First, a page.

The deluge of evidence cited by global tobacco companies in response to a recent government consultation on standardised packaging for cigarettes was either ‘low quality’ or ‘off-topic’, according to new analysis published today in BMJ Open from researchers in our Department for Health.
By analysing consultation responses, the study, from the Tobacco Control Research Group and the UK Centre for Tobacco & Alcohol Studies, found that much of the ‘evidence’ cited by tobacco companies should be viewed sceptically. Of the 77 pieces of evidence cited by four global tobacco companies in their consultation responses:
- Only 17 actually addressed the impact of standardised packaging on smoking;
- None were published in peer-reviewed journals, an important marker of scientific quality;
- 14 of the 17 (82 per cent) were either commissioned by or linked to the tobacco industry;
- In many cases this link was not clearly stated by the tobacco companies in their consultation responses.
This study, funded by Cancer Research UK, may inform the current independent review of standardised packaging, chaired by Sir Cyril Chantler.
The Chantler Review, due to publish its findings in March 2014, follows a lengthy delay in decision-making by the Government, who cited a need for more evidence – a key tobacco industry argument – as their primary reason for adopting a ‘wait and see’ approach to the policy.
Prior to the Government’s consultation, an independent systematic review had concluded there was ‘strong evidence’ that standardised packaging would reduce the appeal of tobacco products and increase the impact of health warnings. Importantly, the paper published today shows that the quality of the systematic review evidence supporting standardised packaging is significantly greater than the quality of the industry evidence opposing it.
Lead author Dr Jenny Hatchard explained: “The contrast between the quality and relevance of tobacco industry evidence versus the evidence in the systematic review is stark.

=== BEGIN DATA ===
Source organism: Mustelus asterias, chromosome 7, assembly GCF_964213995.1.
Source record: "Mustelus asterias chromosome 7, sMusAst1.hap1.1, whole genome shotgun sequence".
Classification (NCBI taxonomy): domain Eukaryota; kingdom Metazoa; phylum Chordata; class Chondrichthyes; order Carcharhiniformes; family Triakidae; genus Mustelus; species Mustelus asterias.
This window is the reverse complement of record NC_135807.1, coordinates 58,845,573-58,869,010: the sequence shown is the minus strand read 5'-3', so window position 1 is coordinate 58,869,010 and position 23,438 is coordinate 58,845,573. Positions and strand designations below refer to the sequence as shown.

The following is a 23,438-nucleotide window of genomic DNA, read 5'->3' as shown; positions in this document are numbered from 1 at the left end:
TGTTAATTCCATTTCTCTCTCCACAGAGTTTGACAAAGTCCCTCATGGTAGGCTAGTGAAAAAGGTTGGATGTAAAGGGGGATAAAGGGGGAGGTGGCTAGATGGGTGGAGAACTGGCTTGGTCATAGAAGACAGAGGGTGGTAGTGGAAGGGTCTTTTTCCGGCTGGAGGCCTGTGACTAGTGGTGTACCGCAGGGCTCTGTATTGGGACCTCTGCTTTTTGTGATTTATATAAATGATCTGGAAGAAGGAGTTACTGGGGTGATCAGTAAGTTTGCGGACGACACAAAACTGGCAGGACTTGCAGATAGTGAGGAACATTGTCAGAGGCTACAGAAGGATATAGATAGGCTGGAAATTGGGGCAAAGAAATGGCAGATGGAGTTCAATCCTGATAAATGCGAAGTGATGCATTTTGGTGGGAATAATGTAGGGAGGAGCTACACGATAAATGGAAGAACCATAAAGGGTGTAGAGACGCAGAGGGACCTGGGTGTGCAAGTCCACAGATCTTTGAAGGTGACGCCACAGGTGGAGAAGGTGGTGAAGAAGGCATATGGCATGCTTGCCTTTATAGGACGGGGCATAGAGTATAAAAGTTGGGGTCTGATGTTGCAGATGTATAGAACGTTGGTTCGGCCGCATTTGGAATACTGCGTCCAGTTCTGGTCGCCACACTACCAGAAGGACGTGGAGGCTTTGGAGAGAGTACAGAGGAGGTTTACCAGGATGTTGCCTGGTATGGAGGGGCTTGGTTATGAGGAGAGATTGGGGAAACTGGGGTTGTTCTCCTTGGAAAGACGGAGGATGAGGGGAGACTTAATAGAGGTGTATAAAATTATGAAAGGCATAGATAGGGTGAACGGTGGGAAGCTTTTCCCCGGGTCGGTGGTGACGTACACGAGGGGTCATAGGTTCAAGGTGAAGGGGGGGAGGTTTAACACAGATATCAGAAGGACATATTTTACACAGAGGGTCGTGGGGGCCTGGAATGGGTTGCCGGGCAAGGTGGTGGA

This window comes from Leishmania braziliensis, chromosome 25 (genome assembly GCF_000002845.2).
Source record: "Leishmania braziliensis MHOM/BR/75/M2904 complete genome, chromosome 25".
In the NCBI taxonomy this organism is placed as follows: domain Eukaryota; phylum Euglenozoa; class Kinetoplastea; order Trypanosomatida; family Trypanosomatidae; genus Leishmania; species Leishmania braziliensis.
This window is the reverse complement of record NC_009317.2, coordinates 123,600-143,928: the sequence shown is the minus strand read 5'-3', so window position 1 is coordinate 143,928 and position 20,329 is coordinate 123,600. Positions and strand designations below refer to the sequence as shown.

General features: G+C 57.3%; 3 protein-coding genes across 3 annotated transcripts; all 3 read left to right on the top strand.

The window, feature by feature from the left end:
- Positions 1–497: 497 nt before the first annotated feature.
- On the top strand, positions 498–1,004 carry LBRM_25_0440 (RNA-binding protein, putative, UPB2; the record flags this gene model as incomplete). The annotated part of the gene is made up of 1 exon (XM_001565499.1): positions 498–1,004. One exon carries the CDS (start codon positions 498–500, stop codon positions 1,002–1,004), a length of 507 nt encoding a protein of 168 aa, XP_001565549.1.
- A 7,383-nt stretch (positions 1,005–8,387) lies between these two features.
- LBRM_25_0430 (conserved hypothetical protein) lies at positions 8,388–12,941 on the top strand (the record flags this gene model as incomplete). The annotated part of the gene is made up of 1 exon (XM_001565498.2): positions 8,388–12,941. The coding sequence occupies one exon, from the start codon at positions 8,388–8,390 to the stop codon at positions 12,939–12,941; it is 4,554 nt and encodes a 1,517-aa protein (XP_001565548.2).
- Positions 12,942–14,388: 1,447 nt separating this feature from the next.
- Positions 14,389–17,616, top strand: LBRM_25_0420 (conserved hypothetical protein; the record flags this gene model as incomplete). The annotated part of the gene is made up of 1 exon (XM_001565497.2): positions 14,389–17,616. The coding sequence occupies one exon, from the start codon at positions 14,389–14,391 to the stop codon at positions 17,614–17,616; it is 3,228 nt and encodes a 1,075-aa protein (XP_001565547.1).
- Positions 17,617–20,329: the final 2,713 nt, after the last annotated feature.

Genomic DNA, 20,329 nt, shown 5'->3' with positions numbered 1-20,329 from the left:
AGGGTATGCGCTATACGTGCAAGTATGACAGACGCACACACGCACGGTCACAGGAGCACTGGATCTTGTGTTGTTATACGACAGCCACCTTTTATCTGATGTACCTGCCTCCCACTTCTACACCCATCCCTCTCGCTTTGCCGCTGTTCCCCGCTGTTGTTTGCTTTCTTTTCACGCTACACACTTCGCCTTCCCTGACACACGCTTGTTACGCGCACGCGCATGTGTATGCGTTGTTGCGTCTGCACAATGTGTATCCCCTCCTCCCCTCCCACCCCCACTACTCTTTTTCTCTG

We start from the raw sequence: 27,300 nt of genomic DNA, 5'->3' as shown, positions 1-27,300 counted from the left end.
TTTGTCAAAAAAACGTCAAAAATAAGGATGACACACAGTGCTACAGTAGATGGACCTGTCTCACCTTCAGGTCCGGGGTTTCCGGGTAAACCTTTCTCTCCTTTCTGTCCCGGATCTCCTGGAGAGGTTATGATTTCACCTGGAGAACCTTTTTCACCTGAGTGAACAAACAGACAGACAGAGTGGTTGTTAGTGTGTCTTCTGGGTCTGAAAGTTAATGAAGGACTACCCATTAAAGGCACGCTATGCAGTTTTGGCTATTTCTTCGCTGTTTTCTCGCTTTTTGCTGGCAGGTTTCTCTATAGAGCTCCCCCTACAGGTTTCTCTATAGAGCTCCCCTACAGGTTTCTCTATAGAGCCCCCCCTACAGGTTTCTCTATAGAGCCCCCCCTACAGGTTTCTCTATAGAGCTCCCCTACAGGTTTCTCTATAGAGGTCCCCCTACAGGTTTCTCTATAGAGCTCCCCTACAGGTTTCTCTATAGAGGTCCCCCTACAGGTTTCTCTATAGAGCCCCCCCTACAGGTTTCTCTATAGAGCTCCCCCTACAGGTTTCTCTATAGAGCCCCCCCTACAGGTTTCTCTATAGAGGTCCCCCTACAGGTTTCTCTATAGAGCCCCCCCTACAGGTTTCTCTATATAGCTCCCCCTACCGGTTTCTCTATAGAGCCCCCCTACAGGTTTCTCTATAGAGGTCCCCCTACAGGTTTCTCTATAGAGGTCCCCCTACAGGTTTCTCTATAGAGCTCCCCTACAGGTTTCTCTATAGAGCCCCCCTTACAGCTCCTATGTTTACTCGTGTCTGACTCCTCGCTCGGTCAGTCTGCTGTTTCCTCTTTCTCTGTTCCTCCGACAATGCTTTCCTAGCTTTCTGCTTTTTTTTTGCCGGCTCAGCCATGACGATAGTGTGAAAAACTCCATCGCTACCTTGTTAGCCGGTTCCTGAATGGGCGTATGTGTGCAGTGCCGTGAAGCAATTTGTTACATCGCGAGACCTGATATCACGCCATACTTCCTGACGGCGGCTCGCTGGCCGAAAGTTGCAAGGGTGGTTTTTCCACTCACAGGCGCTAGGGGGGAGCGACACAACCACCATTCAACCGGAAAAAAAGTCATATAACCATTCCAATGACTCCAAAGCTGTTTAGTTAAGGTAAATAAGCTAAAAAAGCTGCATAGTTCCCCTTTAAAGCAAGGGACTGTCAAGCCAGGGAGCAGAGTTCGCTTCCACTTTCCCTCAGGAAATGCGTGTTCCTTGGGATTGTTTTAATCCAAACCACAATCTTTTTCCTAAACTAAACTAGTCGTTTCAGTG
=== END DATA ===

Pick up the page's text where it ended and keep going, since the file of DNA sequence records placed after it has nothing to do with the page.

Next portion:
“This underlines the need for health policymakers to be alert to the provenance of evidence cited by corporate actors who oppose regulation which aims to benefit public health.”
Professor Anna Gilmore, expert in tobacco control at our University and the UK Centre for Tobacco & Alcohol Studies who co-authored the research, said: “Historically, the tobacco industry manufactured evidence to cast doubts on the health impacts and addictiveness of its products. Now it is manufacturing evidence on the impacts of policies that could threaten its profits.
“By paying for evidence which created doubts about the impact of standardised tobacco packaging the industry successfully delayed the policy.
“As a result, between July 2013, when the Government put plain packaging on hold, and March 2014, when the Chantler Review will be completed, an additional 148,554 children (4,951 classrooms full) will have started smoking.”
Alison Cox, Cancer Research UK’s head of tobacco policy, added: “Once again, the tobacco industry has employed underhand tactics to put its profits before the nation’s health.
“This report proves that we need more transparency about sources of evidence to stop the tobacco industry from using its vast resources to influence policy making.”
“During the final evidence review it’s vital that the Government sees past the deluge of misleading information from the tobacco industry and only considers high quality, relevant evidence."
A key aim of standardised packaging is to reduce smoking uptake by young people: two thirds of adult smokers report that they started smoking before the age of 18. Following the Chantler Evidence Review, legislation to allow the roll out of standard packs could be in place before the next election.
To download the BMJ Open research paper, ‘A critical evaluation of the volume, relevance and quality of evidence submitted by the tobacco industry to oppose standardised packaging of tobacco products’, see http://www.bmjopen.bmj.com/lookup/doi/10.1136/bmjopen-2013-003757.
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